The first step to take in the process if you are injured in a bicycling accident is to file an insurance claim with the party responsible for the accident – which, yes, may include an auto insurance policy.
Sometimes, this might include the biker’s own auto insurance coverage, as it can provide protection even if you were biking at the time.
After a claim is opened, the claim will be assigned to an auto insurance adjustor. This individual represents the company’s financial interests, so he or she will attempt to resolve the claim for as little as possible. Keep this in mind when you speak to them, and always have a pen handy when you’re on the phone.
Florida is a no-fault state when it comes to accident claims, meaning that you are expected to turn to your own auto insurance after an accident for medical coverage. Beyond that, you can file a traditional negligence claim. You can be up to 99% at fault for an accident and still try to claim that 1% of damages.
Here is an overview of the bicycle laws in Florida.
Injured individuals can request compensation for damages they’ve suffered, including medical expenses, pain and suffering, and lost wages. Florida has certain damage caps in personal injury cases, which serve to limit the amount of money an injured victim can receive. The state recently did away with the caps on medical malpractice damages, but the caps on punitive damages remain.
The statute of limitations for personal injury cases is four years from the date of injury, though that drops to two years if it is for wrongful death. If the claim is against the city, county or the state, there is a 180-day investigatory period and then a three-year statute of limitations (again, two years if it involves wrongful death).
For your case to succeed after an accident, doing the right things and avoiding the wrong ones can have a direct impact on your outcome and the amount you recover. Building a strong case begins immediately after the accident occurs, so even though it will feel like the last thing on earth you want to do, make sure you do the following:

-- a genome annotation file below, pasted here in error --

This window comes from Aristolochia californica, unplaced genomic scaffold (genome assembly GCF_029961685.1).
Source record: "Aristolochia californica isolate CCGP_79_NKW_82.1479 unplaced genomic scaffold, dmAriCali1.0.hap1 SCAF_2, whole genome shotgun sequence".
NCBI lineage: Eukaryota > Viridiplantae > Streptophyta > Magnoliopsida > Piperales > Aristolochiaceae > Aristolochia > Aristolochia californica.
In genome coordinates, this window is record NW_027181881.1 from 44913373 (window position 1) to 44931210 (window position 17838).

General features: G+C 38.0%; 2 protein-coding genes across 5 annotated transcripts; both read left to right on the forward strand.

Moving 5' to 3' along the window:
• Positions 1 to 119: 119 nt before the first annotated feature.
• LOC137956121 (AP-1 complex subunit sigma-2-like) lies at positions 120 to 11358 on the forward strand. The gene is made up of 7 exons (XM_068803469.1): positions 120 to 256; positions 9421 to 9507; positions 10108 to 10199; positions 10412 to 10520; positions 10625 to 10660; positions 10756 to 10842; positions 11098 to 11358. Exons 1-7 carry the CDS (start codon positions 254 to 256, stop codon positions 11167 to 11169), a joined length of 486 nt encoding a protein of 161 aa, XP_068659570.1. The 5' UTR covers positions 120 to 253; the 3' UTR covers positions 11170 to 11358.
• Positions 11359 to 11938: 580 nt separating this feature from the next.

Make sure to notify the authorities immediately after an accident. This will help to preserve the official record and solidify any evidence.
The police can also gather any important witness information, such as the name of the other party involved and insurance contacts. Additionally, they can conduct any investigation into the cause of the accident or factors that may have contributed, such as distracted driving or alcohol consumption. This information can support your claim.
Do this as soon as you are able. Here is a checklist of 30 items to help you prepare. Shortly after an accident, the scene will no longer be preserved – so it is important that you act fast. Take pictures of the accident scene from a variety of angles. Take pictures of the weather conditions. Take pictures of your bike and your injuries. Get contact information from people who were there and write down anything they saw.
Here is a post-incident report to write things down.
Make sure to do this as soon as possible. Many times, victims make the mistake of thinking that they aren’t injured, only to go home and find out that – nope! They totally were! Then their insurance claim suffers all the more for it. It is best to get looked at, even if you think you are fine. This will strengthen your case either way.
Hold on to any and all documents that might be relevant – police reports, medical records, payments, receipts, check stubs, recorded statements, etc.
If you have been in a cycling accident and need an attorney, you should speak with one as soon as possible. Consider sitting down with someone in the Enjuris directory – and definitely someone who is licensed within the state of Florida. There are many twists and turns when it comes to state law, and you want to be prepared for them.